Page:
The College Board's purported reason for the rules shift: Taking the pressure off test-takers. The real reason: Making more money. Unfortunately for poor kids, they??won't be able to pay to take the SAT multiple times. Suburban kids--the ones who already shell out thousands for private prep classes, and who go to schools where guidance counselors map out every step of the test-taking plan--will. You better believe that??starting in 2010, it's going to be assumed that??middle-class??high schoolers??take the SAT??every single time its offered.????

Furthermore, the College Board is watering down the SAT's integrity.??I know, I know--the organization tells us that an individual's scores will not??significantly increase after multiple retakes. Of course, common sense tells us??that claim is??baloney and will be proven as such come 2011. But assuming that??it is??true, doesn't it??render irrelevant??the College Board's...

Chad Adelman, Education Sector's new policy associate, digs into our high-achieving students study and thinks he's found a smoking gun. In particular, he has a beef with us looking at National Assessment of Educational Progress scores since 2000, instead of 2003:

But No Child wasn't signed into law until January 2002. The first NAEP tests measuring its true impacts could not have been until 2003, represented by the dotted line.

When we make this correction, the claims in the report do not seem to stand up as well. The lower tenth of performers made gains throughout the chart, but especially from 2000 to 2003, where they gained 13 points to their high achieving peers' six. Notably, this accounts for almost all the gain claimed in the Fordham report.

Chad, you're right, though using 2003 as the starting point--more than a year after the law's enactment--isn't perfect either. Tom Loveless, author of our NAEP study, discusses this issue at length (see pages 18-20):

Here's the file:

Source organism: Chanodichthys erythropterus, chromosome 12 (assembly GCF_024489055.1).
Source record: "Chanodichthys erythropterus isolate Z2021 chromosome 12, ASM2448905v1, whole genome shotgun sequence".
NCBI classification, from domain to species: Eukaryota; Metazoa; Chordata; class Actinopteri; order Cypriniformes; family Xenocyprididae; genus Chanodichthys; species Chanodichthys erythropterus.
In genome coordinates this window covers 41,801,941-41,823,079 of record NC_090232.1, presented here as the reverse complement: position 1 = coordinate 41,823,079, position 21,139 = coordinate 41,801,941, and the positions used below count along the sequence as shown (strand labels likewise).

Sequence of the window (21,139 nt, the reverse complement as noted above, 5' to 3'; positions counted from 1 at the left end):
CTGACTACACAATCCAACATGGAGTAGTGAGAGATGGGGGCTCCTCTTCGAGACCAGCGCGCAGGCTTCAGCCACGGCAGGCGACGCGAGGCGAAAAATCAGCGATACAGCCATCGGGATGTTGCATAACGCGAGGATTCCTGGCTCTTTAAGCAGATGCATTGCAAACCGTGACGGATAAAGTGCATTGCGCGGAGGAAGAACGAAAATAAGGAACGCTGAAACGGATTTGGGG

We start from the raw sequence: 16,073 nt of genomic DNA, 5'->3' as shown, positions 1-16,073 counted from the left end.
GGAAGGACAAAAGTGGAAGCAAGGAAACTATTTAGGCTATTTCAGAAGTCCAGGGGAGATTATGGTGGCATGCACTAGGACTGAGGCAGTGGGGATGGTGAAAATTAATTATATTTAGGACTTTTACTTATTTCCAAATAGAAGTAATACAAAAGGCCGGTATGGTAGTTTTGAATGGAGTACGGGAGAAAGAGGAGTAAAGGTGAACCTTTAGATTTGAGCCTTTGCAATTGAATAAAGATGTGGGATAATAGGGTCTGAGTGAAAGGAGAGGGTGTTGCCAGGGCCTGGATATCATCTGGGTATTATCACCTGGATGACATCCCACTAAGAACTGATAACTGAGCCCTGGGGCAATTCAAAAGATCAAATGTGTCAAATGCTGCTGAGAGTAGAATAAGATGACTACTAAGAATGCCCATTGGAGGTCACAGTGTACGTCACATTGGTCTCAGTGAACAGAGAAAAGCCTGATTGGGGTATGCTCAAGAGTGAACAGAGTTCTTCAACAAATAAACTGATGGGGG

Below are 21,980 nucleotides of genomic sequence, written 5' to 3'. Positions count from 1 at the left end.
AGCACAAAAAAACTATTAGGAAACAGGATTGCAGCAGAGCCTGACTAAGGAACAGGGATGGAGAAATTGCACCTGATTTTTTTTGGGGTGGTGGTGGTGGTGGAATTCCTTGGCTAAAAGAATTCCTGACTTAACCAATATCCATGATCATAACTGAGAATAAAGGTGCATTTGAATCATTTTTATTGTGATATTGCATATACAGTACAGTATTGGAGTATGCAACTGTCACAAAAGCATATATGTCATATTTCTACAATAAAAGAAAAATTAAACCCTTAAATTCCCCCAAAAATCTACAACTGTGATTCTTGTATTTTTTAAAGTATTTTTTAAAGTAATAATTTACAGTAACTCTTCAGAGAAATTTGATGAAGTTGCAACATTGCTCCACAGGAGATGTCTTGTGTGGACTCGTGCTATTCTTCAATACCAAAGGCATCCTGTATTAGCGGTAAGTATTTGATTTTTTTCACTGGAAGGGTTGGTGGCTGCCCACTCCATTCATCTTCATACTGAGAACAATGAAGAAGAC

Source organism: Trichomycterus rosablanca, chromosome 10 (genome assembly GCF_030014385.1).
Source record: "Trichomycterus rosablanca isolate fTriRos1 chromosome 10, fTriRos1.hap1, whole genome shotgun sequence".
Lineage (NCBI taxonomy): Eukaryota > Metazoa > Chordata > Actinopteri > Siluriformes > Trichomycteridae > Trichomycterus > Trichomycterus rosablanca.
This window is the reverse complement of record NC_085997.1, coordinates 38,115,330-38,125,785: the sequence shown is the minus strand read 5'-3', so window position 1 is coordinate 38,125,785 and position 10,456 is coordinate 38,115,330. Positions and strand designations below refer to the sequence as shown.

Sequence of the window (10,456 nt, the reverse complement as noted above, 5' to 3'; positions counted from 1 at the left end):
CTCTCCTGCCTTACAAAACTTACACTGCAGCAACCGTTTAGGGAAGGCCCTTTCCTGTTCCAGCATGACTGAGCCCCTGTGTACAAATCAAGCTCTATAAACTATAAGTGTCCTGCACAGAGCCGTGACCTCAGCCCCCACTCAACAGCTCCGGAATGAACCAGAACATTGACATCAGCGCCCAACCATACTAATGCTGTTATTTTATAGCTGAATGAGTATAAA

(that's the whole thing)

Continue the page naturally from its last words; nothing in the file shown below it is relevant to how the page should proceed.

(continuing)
Another important consideration concerning time intervals should also now be apparent from examining the NAEP data. Three grade-subject combinations exhibit a consistent pattern, a straightforward story of narrowing gaps


In a long and mostly thoughtful letter to the editor of the New York Times , American Federation of Teachers President Edward McElroy takes issue with David Brooks's recent column about the dueling education policy statements ("Broader, Bolder " vs. "Sharpton Attacks "). He writes, reasonably, that

According to [Brooks], reformists "insist school reform alone can make a big difference." This verges on a Talmudic debate over the word "alone" when the real issues are what actually goes into that reform. The question of how teachers should grapple with the enormous social problems brought into the school every morning comes immediately to mind.

Further, he talks of how the reformists want to put the children first. Well, so do those who signed the E.P.I. statement, and so do teachers. What matters is whether what you try actually works for the children.

OK, we can debate whether there's any evidence that what the E.P.I. crowd wants actually "works," but I'm happy to concede that teachers (if not always their unions) want what's best for children. But he couldn't stop there. He goes on:

Blaming "ineffective teachers"

Liam Julian

Good news out of Louisiana. Bad news out of Louisiana.

On Wednesday's NewsHour, John Merrow resumed his series on Michelle Rhee's efforts to revamp the D.C. Public Schools. This installment centers around Hart Middle School, a chronically-failing institution that landed on Rhee's radar as a candidate for dramatic restructuring. Merrow interviews teachers, students, and administrators from the school, all of whom resent the threat posed by Rhee's evident willingness to mix things up. We also hear from William Lockridge, a member of the D.C. Board of Education, who says that Rhee is misguided and hasn't "taken a thorough analysis of this school district." All of which adds up to an amazingly widespread and unyielding adherence to the status quo. At a school that has missed AYP five years running, everyone wants more of the same.

Merrow tells us that after the segment was taped, Rhee dismissed all the administrators at Hart and replaced them with a private management company. So far, Rhee has emerged surprisingly unscathed from such controversial adventures; the somehow ever-popular Marion Barry got a taste of Rhee's teflon when his plan to protest the latest round of school closings fizzled. If the resentment that comes through in the NewsHour segment is any indication, though,...